The Washington Times-Herald

November 20, 2013

Neighbors helping neighbors

By Lindsay Owens Times Herald
The Washington Times-Herald

---- — Early Tuesday morning more than 150 volunteers headed out to help friends, neighbors, family, and total strangers to clear debris from the area so many call home. While the streets are now clear and the power lines have been replaced, for many of the displaced families, the work is just beginning. Memorabilia, furniture, clothes, and everything they called “home” was left in piles of rubble after Sunday’s EF-2 tornado tore through the west side of Washington.

“We’ve had at least 150 volunteers sign in this morning,” said DJ Bechtel of the Red Cross. “And with the number of heavy equipment operators out there, there are lot more.”

Beginning at 7:30 Tuesday morning, volunteers with equipment were allowed to begin cleanup efforts, with other volunteers allowed in at 9 a.m. All volunteers were and are still being asked to check in and receive an armband from the volunteer station, located at Kingdom Life Assembly of God, 320 S. Meridian St.

The outpouring of support from the Washington community, as well as other surrounding areas has been tremendous. “We’ve had so many people bring food down here and come out to help. The generosity is incredible,” said Bechtel.

Bechtel said the volunteer station not only serves as a checkpoint for volunteers and a place for victims and their families to get a warm meal, but also as a place for victims to request the help they need. Angela Quast said a list of needs for the families is being maintained. Requests range for help with moving from a damaged residence, to requests for flashlights or other light sources in homes where power has not been restored. Those in need may also post requests on the Washington Indiana Tornado Relief Facebook page. The Red Cross is also now working to provide aide to those in need on a case-by-case basis.

“We want people to come here and tell us what we can do to help them. If they need boxes or help removing debris, we have people here that are wanting to help,” said Quast.

Danyelle Widner and about 25 other volunteers were stationed between Cindy Kay Lane and Daviess Drive removing limbs and other debris. Widner and the other volunteers are a part of Helping His Hands, a mission organization based in Vincennes and founded by Scott Shipman about 20 years ago.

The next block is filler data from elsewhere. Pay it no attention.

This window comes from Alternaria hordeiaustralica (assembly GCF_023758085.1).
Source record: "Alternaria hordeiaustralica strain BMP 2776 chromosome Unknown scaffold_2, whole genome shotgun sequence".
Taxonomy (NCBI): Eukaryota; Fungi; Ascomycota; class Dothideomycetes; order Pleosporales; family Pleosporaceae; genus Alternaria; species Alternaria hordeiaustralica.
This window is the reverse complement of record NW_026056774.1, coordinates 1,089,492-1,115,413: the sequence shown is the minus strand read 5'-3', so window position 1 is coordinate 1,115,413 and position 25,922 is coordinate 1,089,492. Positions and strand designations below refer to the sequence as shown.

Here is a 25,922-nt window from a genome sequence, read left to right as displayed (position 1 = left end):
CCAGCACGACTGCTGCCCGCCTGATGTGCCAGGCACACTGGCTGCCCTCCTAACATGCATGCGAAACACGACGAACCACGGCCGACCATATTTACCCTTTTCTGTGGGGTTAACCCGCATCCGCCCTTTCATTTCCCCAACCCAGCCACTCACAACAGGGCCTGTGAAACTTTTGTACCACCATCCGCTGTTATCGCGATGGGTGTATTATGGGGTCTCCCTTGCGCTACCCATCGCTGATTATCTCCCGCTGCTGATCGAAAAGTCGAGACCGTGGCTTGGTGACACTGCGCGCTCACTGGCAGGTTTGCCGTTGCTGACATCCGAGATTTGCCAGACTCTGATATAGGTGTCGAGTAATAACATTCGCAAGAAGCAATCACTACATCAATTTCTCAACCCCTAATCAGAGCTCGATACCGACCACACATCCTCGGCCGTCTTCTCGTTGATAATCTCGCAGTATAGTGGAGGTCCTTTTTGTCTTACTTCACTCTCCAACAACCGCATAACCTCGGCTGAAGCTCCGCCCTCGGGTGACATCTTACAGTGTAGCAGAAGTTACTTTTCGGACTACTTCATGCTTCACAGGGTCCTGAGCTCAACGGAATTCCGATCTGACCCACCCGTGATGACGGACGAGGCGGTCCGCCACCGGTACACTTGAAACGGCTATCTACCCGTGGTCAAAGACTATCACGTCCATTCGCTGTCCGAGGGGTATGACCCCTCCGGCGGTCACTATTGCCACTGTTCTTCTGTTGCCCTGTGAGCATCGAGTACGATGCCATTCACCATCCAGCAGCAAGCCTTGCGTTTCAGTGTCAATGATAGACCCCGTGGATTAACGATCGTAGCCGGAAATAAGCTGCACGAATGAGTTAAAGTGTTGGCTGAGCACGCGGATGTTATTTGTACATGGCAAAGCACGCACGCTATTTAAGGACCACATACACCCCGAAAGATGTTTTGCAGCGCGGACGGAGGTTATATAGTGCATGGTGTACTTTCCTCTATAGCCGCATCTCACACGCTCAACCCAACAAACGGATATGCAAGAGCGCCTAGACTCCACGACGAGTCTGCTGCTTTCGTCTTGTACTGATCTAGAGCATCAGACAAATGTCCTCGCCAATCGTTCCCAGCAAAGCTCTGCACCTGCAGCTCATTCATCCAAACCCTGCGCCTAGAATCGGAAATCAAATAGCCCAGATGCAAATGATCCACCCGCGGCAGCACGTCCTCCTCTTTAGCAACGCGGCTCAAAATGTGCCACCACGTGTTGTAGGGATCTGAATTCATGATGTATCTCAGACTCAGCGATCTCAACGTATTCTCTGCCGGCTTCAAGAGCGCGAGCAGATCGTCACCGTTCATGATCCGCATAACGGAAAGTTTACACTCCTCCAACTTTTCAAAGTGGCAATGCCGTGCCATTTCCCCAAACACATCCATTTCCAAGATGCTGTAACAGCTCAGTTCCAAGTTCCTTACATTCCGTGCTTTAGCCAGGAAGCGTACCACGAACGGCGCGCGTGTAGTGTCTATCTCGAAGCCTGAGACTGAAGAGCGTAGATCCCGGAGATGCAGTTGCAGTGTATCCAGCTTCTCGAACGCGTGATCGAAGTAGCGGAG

Shipman said that Helping His Hands has helped with relief efforts after the tornadoes ripped through Oklahoma earlier this year, in Joplin, Mo., and in other areas devastated by Hurricane Katrina. The group has also helped in the Indiana towns like Emison, Oakland City and Henryville.

“When disasters strike, we try to be there as soon as we can,” said Shipman. “We take a lot of Vincennes University students to help with relief too. We’ve taken groups as small as four to help and groups larger than 100.”

Shipman sent a group to Illinois on Sunday and relief efforts started in Daviess County on Monday and will continue the rest of the week.

Widner was one of several local individuals who traveled to Oklahoma earlier this year to help with cleanup and rebuilding. “You don’t have to be an electrician or a carpenter to come help. You can come help pick up limbs and other debris. We’ve had people of all ages here helping,” said Widner.

The youngest volunteer on hand was 4-year-old Shawn Carter Condra who was helping pick up sticks and limbs.

“When I went to Oklahoma earlier this year, I knew the trip would change me as a person, but I didn’t know how much. When you go there, and you see the devastation --- people sleeping in tents when its 118 degrees out, it has an impact on you. You want to help,” said Widner. “Now we are able to help at home, but we couldn’t have gotten this much accomplished without the help of the county highway garage and the city electric and street departments who brought down their equipment.”

Helping His Hands not only helps with cleanup, but help with rebuilding as well. “We have had a lot of people who have said that they know their insurance won’t cover everything, and we’ve told them to let us know what they need after the insurance covers what they will and we’ll be here to help with the rest,” said Shipman.

“All they have to do is call and let us know what we can do for them.”

Shipman said that from 2011 until July 2013, volunteers with his organization have supplied more than $575,000 worth of free labor for those in need. “That’s not only cleaning things up, but it’s rebuilding houses and neighborhoods as well. That’s just for labor. We send a lot of supplies as well.”

To contact Helping His Hands, contact Shipman at 812-881-6330.

The city also has started efforts to pick up limbs and other debris from the streets in the devastated areas. Limbs, metal, household trash, and waste food items are asked to placed in separate piles at the side of the street for pick up. On Thursday, Lemon and S.W. Fourth streets are scheduled for removal from 8 a.m. until 10 a.m. Meridian and Sycamore streets will have items removed between 10 a.m. and noon.